At Balkinization, Scott Horton discusses how “Two Hundred Years Ago Today, the Global Campaign for Human Rights Achieved Its First Victory:”
“As soon as ever I had arrived thus far in my investigation of the slave trade, I confess to you sir, so enormous, so dreadful, so irremediable did its wickedness appear that my own mind was completely made up for the abolition. A trade founded in iniquity, and carried on as this was, must be abolished, let the policy be what it might, – let the consequences be what they would, I from this time determined that I would never rest till I had effected its abolition.”
– William Wilberforce, speech before the House of Commons, May 12, 1789, Hansard vol. 28, col. 68
Today the cause of universal human rights celebrates an important anniversary. On this day two hundred years ago, the Parliament at Westminster voted an act for the abolition of the slave trade. A few decades later, Parliament also voted the manumission of slaves throughout the British Empire. By that time, in the 1830’s, the trafficking in slaves was viewed as a jus cogens crime by legal scholars around the world and the global movement to abolish slavery altogether was well launched.
Scott says much and says it well. Go read his post for the history, the nature of the arguments put forth, their relationships to today, and the biographic information about Wilberforce.
I’m left then, with few things to add, and so I’ll say them briefly.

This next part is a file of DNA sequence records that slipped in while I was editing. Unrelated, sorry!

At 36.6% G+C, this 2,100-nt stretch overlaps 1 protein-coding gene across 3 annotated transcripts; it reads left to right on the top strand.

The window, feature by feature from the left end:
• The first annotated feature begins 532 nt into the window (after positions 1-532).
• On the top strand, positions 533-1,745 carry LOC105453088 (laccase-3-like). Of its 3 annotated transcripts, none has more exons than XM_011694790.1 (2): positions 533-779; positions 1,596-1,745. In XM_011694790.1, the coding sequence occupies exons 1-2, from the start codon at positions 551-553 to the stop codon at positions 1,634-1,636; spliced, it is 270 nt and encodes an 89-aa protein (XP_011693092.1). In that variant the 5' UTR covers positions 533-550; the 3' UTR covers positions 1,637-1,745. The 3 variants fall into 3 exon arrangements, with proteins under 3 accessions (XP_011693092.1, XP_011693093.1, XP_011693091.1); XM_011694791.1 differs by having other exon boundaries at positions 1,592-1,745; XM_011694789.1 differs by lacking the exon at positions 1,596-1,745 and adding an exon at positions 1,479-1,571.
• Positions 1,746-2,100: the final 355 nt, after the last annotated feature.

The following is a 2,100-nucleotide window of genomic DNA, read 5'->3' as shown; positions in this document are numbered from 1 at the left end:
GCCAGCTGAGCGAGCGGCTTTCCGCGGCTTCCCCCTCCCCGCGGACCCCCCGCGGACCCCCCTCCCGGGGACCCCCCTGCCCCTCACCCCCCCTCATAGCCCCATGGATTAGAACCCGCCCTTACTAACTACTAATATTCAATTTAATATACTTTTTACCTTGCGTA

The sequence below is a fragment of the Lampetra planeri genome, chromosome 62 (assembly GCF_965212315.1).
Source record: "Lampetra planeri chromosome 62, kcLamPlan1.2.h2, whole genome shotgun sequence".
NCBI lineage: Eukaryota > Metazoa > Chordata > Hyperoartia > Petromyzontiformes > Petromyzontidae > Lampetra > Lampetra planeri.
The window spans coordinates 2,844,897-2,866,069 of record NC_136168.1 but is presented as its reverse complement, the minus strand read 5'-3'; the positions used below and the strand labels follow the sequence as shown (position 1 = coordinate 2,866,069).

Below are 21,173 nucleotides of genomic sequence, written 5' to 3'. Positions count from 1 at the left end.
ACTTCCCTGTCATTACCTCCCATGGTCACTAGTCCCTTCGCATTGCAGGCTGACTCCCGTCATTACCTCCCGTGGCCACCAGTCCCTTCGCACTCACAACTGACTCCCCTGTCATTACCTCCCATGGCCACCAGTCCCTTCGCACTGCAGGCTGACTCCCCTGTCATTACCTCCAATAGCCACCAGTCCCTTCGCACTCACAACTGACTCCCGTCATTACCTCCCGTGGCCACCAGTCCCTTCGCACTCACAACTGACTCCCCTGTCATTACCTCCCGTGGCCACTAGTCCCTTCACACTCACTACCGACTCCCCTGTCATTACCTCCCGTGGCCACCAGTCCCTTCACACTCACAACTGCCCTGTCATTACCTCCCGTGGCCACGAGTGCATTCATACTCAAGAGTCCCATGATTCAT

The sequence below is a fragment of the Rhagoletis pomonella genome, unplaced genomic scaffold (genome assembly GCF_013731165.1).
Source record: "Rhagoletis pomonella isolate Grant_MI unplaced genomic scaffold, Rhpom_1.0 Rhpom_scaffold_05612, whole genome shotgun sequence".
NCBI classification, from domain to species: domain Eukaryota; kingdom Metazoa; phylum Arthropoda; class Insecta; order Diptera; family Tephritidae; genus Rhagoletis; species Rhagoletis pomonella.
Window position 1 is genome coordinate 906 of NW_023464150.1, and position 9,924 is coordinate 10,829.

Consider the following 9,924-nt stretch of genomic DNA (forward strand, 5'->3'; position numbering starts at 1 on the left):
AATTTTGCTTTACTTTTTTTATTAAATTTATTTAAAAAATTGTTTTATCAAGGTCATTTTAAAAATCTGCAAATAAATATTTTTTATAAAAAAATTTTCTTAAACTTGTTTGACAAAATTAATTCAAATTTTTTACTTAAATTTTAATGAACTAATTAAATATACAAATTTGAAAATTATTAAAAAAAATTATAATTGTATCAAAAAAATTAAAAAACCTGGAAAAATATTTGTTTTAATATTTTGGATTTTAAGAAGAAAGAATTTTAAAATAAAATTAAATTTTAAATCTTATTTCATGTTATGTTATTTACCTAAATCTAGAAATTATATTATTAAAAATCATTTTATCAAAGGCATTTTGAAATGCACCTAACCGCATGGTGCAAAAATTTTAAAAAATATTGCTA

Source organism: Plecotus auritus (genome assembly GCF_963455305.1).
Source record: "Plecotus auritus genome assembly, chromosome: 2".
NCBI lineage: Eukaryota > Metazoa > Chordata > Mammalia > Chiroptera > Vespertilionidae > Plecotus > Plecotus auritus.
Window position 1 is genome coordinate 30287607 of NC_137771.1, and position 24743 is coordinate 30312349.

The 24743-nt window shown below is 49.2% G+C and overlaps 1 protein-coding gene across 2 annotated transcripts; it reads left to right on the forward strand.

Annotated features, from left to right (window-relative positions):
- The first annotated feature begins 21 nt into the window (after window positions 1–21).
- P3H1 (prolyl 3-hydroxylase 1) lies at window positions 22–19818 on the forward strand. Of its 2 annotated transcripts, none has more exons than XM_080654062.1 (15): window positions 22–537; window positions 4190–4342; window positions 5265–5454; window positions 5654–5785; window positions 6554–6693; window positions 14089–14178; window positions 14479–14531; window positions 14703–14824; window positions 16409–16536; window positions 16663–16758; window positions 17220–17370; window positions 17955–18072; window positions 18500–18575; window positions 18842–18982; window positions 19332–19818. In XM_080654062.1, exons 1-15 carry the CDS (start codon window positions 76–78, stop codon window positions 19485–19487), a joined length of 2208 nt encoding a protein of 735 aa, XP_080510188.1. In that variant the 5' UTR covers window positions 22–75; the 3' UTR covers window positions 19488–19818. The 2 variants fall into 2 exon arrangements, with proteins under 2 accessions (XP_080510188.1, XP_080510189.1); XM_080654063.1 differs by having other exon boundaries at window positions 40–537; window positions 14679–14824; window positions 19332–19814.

Advances in human freedom are cause for celebration.
There were strong economic arguments for the institution of slavery, but sometimes you have to do the right thing, even if it costs.
Painting from American University Slave Trade case studies
Back in September, we covered how Pakistan and Waziristan had a peace deal, essentially, a deal with al Qaeda. In it, I commented on how people would get medals for “convincing al Qaeda to get a territorial base which we can bomb.” Now, in “Al Qaeda Chiefs are seen to regain power,” the Times reports: “One counterterrorism official said that some within the Pentagon were advocating American strikes against the camps…”
Even more disturbing, Global Guerrillas has analysis in “Al Qaeda Redux:”
With all indications that the US is in withdrawal, a new attack is likely needed to propel the US back into aggressive action (see “Al Qaeda’s Grand Strategy: Superpower Baiting” for more on why).
As promised last week, I have more to say on selling security. Well sort of. Actually, I’m going to try a new approach. I’m increasing convinced that to get real attention on security, we need to stop thinking about selling, awareness or even training users. We need to be marketing security, more specifically we need to be creating passionate users.
I’m hoping that I’m not going to get Mordaxus’s dander up to much with my semantics, but I think this is an important distinction Kathy Sierra explains far better than I can in “Marketing should be education, education should be marketing“.
Do you want passionate users? Educate them. Do you want passionate learners? Sell them. If ever there were two groups who ought to trade places–and especially research — it’s teachers and marketers. Our mantra here is, “Where there is passion, there is a user kicking ass…” and by “kicking ass” we mean “being really good at something.” In the post-30-second-spot world, the marketing department should become the learning department. Meanwhile back in schools, teachers should become…marketers.
So my recommendation is make friends with your marketing department. Find someone who is interested in security and get their assistance in putting together an effective program. In brief, the goal is to have a company full of people who care about security. This means not telling them what they can’t do, but telling them how they can help the company. Is this just spin? Yes. Am I talking about indoctrinating users? Yes. Will it be far more effective than telling users not to click on attachments in email. I think so…